Processes that produce submicron solid particle colloids have found advantageous use in producing dispersions of photographically useful chemicals such as visible-region filter dyes, sensitizing dyes, etc. U.S. Pat. Nos. 4,294,916 and 4,294,917, to Postle et al., describe solid dispersions of photographic filter dyes and offer the advantage that such dyes in the solid state give broad spectral absorption. The preparation and use of apparently solid particle dispersions of spectrally sensitizing dyes is disclosed in German Patent No. 1,547,705. A process for producing solid particle dispersions using sand, bead, dyno, and Masap mills, and using mills described in U.S. Pat. Nos. 2,581,414 and 2,855,156, is disclosed in British Patent No. 1,570,362. The inventors of the British patent state that non-diffusing, slightly soluble color couplers can be dispersed by the milling process described. DIR (development inhibitor releasing) couplers, spectral sensitizing dyes, and photographic stabilizers are examples of other photographically useful materials that the British patent states may be dispersed as solid particle milled dispersions. There is, however, no teaching available to indicate that photographic color-forming developers may be dispersed as solid particle dispersions.
A need has existed for a photographic developer that avoids the problems described above. In particular, it would be desirable to provide such a developer in the form of a dispersion. It would also be desirable to provide a method for developing an image using the dispersion, and a photographic element including the dispersion.
These needs have been satisfied by providing a dispersion comprising solid particles of a developer precursor having a structure according to the formula (I):
CD--(T)m --S (I)
CD is a silver halide color developer,
T is a timing group,
m is an integer from 0 to 6 and denotes the number of timing groups connected in series, and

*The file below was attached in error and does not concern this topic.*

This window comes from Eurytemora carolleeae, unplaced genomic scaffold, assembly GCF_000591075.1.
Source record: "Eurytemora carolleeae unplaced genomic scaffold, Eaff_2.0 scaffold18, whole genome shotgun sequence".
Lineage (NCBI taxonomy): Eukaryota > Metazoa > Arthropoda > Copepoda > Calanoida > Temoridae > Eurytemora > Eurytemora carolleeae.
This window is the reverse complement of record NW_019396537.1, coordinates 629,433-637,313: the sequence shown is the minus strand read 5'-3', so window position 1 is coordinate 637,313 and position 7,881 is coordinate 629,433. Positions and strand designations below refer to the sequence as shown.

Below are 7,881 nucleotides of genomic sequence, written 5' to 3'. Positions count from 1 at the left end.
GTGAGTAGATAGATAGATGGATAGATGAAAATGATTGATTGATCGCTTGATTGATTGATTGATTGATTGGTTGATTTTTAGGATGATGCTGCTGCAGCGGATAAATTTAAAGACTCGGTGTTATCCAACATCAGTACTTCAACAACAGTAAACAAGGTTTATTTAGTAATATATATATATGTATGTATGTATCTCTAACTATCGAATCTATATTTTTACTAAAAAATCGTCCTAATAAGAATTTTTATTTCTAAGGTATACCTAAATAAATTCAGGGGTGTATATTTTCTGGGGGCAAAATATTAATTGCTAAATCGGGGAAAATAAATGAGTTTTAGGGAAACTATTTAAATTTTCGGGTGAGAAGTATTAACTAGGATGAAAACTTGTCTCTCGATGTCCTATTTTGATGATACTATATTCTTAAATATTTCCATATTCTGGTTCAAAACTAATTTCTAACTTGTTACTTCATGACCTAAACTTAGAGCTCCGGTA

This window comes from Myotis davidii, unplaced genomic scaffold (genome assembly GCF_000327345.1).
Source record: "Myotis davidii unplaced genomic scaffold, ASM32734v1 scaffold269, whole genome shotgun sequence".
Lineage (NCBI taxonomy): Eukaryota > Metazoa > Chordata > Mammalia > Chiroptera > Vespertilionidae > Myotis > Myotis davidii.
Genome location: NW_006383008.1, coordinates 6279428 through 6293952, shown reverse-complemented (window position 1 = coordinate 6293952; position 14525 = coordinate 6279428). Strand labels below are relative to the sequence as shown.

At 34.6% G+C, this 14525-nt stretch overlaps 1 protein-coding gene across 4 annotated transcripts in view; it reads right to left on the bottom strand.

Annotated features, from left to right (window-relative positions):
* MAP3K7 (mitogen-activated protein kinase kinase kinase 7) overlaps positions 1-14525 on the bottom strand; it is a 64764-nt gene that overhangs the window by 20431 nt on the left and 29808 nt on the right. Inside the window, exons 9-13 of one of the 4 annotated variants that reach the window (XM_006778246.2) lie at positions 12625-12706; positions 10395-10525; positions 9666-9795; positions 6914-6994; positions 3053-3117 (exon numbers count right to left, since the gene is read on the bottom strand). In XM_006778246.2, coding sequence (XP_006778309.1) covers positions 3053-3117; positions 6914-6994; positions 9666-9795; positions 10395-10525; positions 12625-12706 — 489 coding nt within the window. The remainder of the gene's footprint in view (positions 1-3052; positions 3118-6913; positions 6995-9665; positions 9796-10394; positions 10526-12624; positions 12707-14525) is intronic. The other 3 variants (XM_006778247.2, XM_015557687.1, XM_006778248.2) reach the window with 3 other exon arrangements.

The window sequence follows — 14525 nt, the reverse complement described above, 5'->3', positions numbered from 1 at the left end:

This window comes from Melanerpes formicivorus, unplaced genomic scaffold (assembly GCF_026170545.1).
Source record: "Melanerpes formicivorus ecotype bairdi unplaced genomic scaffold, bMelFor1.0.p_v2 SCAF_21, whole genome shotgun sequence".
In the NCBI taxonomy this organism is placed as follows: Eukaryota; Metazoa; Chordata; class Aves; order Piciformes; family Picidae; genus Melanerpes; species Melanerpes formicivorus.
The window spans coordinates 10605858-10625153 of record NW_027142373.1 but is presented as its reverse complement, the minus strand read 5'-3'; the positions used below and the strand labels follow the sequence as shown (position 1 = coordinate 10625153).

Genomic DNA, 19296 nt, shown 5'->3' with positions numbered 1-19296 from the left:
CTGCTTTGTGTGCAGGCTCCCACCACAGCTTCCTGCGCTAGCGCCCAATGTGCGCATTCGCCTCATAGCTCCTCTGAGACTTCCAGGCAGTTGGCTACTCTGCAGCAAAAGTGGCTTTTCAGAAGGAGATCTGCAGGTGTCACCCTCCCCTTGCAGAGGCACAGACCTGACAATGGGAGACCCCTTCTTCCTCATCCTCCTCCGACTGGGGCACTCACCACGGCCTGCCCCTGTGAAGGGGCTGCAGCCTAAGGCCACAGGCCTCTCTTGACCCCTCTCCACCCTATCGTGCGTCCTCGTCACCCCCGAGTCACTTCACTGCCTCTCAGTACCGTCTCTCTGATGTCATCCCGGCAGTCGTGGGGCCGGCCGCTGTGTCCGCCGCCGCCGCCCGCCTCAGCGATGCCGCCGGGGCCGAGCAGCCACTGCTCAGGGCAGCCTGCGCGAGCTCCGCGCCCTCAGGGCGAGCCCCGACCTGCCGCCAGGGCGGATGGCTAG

S is a blocking group,
and a vehicle in which the solid particles are insoluble.
There are also provided photographic elements comprising a dispersion as described above.
Additionally, there is provided a process for developing an image in a photographic element comprising a support, a silver halide emulsion containing an imagewise distribution of developable silver halide grains, and a dispersion as described above, comprising the step of contacting the element with a processing solution comprising a nucleophile, at a pH sufficient for the solid particles of the precursor to become soluble.
Furthermore, there is provided a process for incorporating a developer precursor into a photographic element which comprises the steps of dispersing the solid particles of the above-described developer precursor in a vehicle in which the solid particles are insoluble to produce a dispersion, and incorporating the dispersion in the photographic element.
It has now been discovered that a broad class of developer precursors, chosen so that the developer precursor and its substituents meet a specific combination of solubility criteria (for example, insolubility at milling and coating pH), can be prepared as solid particle dispersions which obviate one or more of the above described problems. (Related inventions and embodiments are described in U.S. patent application Ser. Nos. 07/810,241, 07/810,322 and 07/810,944, filed simultaneously herewith.)
The timing group(s), T, can contain one or more substituents to control the aqueous solubility of the precursor compound. Exemplary timing groups are disclosed in U.S. Pat. Nos. 4,248,962, 4,772,537 and 5,019,492. Up to six timing groups can be joined sequentially according to the invention (that is, m=0 to 6). Preferably, m=0, 1 or 2.
The blocking group S must have appropriate hydrolysis kinetics, that is, it must be a group that completely unblocks in the course of the development process. The blocking group S can be, for example, an acyl group, in particular a β-ketoacyl group as described in U.S. Pat. No. 5,019,492, which is hereby incorporated by reference. Exemplary preferred groups include: ##STR1## in which R1, R2, R3, R4 and R5 individually are H or an alkyl group having 1 to 20 carbon atoms, and preferably are H or methyl. The group S can also contain one or more substituents to control the aqueous solubility of the developer precursor.
Both the timing and blocking groups can be unballasted or ballasted. In other words, at least one of T and S can include a group of such molecular size and configuration as to render the present compound nondiffusible as described, for example, in U.S. Pat. Nos. 4,420,556 and 4,923,789. Advantageous ballast groups include alkyl and aryl groups having from about 8 to 32 carbon atoms.